10. Kingdom Hearts: Birth By Sleep, PlayStation Portable, Square Enix, 2010. Video provided by ATRILEY [sic], “Kingdom Hearts: Birth by Sleep ‘The Movie,’” Video, (2012,, Web.
  11. Glenn Cohen, “AI Are People, Too — It's Time We Recognize Their Human Rights,” Video, directed/performed by Glenn Cohen (big think [sic]), Web.
  12. Kingdom Hearts, PlayStation 2, Square Enix, 2002. Video provided by ATRILEY [sic], “Kingdom Hearts:‘The Movie,’” Video, (2012,, Web.
  13. Kingdom Hearts: Birth By Sleep, PlayStation Portable, Square Enix, 2010. Video provided by ATRILEY [sic], “Kingdom Hearts: Birth by Sleep ‘The Movie,’” Video, (2012,, Web.
  14. Kingdom Hearts, PlayStation 2, Square Enix, 2002. Video provided by ATRILEY [sic], “Kingdom Hearts: ‘The Movie,’” Video, (2012,, Web.
  15. Kingdom Hearts Re:coded [sic], Nintendo DS, Square Enix, 2010. Video provided by Kingdomdragon, “Kingdom Hearts Re: coded [sic] Sora VS Roxas,” Video, (2015,, Web.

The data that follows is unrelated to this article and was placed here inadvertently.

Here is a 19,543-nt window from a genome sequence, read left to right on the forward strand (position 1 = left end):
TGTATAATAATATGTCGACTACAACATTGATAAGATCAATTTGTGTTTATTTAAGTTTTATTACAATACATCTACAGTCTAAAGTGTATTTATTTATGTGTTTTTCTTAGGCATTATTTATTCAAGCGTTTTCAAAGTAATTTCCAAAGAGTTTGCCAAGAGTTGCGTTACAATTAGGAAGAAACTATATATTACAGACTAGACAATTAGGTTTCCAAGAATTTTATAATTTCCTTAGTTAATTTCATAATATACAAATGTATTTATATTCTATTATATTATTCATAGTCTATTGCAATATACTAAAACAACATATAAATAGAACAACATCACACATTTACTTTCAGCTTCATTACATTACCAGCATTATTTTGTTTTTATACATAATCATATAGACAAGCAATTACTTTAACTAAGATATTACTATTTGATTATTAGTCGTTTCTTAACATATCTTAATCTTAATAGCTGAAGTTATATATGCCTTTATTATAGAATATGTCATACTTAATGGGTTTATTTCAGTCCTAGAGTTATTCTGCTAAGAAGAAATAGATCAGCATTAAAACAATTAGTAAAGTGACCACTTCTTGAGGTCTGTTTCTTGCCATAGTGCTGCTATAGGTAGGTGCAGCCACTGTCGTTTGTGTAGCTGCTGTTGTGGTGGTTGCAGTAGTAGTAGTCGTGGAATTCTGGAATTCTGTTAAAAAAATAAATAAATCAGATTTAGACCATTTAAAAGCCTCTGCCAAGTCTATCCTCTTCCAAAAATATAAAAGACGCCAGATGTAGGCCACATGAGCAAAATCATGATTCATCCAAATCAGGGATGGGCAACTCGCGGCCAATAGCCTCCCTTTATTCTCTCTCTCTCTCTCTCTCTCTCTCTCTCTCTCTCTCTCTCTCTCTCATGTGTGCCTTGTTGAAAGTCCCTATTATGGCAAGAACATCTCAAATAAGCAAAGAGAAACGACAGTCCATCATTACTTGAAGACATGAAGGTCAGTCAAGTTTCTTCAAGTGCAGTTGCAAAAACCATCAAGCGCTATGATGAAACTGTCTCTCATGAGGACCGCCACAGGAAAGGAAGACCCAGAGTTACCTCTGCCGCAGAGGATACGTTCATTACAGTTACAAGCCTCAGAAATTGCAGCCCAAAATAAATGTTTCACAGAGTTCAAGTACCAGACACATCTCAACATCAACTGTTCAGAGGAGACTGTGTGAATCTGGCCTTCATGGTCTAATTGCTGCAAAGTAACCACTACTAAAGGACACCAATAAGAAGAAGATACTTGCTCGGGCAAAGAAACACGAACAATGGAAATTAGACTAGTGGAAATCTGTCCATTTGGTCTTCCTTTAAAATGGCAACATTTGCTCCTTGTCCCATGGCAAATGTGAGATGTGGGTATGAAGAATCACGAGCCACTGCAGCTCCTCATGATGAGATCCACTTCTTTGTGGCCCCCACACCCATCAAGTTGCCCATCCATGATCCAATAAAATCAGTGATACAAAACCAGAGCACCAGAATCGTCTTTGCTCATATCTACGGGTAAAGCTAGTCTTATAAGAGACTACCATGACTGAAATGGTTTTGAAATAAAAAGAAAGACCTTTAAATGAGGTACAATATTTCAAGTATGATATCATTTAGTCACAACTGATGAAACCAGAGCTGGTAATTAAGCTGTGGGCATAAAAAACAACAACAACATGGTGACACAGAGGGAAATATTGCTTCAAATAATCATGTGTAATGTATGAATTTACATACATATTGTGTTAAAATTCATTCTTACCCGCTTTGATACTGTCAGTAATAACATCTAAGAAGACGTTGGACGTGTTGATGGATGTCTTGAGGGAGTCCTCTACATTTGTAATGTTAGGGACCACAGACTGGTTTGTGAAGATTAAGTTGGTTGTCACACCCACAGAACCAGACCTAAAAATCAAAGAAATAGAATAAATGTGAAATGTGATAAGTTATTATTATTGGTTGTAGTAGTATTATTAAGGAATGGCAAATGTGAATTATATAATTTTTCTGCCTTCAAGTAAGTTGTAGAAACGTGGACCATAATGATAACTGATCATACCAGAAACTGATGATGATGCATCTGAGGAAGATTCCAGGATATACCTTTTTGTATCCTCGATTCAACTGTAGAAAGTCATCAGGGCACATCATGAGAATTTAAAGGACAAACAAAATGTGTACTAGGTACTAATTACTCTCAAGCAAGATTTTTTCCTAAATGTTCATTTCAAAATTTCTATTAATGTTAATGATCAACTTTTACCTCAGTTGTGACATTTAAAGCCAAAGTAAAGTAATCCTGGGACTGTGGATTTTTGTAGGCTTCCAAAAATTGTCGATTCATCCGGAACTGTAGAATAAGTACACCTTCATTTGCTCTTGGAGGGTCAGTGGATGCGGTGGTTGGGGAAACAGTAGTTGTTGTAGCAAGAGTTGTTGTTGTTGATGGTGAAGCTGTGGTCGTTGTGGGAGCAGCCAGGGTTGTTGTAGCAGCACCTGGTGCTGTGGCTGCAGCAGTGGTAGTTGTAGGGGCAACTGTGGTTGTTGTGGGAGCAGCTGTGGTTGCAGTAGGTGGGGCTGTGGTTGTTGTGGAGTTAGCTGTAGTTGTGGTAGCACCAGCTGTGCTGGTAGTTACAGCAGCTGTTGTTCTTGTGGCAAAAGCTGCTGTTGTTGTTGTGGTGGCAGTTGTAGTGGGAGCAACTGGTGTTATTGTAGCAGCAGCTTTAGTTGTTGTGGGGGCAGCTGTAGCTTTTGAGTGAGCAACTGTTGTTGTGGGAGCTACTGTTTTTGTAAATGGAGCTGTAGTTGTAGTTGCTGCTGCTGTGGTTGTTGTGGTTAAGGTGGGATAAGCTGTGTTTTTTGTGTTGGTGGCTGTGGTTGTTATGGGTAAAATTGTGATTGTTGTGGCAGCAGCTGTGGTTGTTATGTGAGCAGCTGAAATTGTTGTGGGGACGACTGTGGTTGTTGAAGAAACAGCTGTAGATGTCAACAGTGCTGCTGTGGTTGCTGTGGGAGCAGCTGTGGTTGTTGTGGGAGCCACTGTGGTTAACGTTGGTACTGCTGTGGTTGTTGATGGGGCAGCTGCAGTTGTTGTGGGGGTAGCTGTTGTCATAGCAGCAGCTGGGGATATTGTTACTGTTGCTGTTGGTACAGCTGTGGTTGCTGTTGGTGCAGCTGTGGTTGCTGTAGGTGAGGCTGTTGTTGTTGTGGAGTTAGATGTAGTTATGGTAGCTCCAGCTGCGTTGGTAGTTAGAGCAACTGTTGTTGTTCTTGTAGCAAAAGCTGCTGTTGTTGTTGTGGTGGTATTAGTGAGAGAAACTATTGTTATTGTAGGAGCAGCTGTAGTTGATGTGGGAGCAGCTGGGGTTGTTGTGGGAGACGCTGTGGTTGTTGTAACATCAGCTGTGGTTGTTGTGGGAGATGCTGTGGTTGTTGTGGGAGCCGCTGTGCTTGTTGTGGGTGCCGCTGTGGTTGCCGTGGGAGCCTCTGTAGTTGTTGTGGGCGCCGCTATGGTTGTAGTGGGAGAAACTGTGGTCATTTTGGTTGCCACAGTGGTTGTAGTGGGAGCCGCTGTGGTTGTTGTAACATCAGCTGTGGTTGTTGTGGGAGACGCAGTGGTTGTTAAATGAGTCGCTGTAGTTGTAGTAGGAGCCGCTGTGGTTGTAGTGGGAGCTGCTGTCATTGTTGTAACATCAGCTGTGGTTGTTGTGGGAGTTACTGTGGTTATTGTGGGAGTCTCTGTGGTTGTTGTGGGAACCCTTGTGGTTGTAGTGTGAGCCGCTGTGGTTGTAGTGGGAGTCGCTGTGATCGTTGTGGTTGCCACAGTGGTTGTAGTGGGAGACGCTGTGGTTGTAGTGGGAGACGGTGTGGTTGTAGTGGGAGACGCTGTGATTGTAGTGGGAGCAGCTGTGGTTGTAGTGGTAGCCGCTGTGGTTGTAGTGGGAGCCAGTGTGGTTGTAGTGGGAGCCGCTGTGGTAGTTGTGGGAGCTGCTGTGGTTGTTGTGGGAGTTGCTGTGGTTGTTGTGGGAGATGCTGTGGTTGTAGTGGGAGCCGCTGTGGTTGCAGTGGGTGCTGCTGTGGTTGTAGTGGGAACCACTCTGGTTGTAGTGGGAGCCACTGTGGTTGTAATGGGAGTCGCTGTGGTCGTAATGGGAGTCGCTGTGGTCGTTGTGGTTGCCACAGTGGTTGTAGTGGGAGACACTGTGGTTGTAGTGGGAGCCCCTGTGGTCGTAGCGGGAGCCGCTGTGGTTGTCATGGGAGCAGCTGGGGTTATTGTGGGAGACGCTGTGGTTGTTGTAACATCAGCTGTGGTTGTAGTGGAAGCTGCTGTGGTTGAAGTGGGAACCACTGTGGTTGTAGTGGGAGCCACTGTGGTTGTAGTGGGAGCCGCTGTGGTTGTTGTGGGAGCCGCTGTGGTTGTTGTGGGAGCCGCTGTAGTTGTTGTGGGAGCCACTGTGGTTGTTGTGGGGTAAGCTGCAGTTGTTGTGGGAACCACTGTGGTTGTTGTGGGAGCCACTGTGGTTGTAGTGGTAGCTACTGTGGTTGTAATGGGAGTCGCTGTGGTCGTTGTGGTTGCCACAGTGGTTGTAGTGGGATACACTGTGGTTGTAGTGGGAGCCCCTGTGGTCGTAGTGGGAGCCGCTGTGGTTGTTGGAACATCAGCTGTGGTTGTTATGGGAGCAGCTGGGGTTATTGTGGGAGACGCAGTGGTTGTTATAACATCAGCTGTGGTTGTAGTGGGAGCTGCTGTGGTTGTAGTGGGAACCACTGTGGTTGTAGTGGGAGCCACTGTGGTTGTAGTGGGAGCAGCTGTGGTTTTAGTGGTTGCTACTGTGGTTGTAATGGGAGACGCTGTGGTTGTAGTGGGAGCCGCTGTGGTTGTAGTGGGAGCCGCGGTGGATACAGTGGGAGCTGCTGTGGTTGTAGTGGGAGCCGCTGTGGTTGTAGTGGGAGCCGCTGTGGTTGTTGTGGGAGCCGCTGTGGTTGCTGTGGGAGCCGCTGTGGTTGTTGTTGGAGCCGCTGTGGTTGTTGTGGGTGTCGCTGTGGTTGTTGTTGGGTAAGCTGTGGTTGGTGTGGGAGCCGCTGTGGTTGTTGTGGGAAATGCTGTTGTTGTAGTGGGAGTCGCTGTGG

16. Kingdom Hearts Re:coded [sic], Nintendo DS, Square Enix, 2010. Video provided by ATRILEY, “Kingdom Hearts Re: Coded [sic] ‘The Movie’ +Secret Ending,” Video, (2014,, Web.
All photos and videos property of their respective owners and used under US "Fair Use" laws.

Kingdom Hearts and all related names and terms are the property of Square Enix Holdings Co., Ltd., which I am not affiliated with in any way, shape, or form.

From Him, To Him

Friday, December 1, 2017

How I Name Characters, Part 2: Word Associations Are My Friend


—claims the internet, and I can already feel my heart rate rising.

“[The name] has to suit the character’s personality, makes [sic] sense for the era and, most important, be super awesome...” Oh, and by the way, “[y]ou need a name that ‘fits’ your character too” (Klems).

I’m already feeling overwhelmed. Anything else I need to consider? Oh, I know. How about rising anxiety, crippling uncertainty, and heck—throw in the kitchen sink. Or maybe the towel.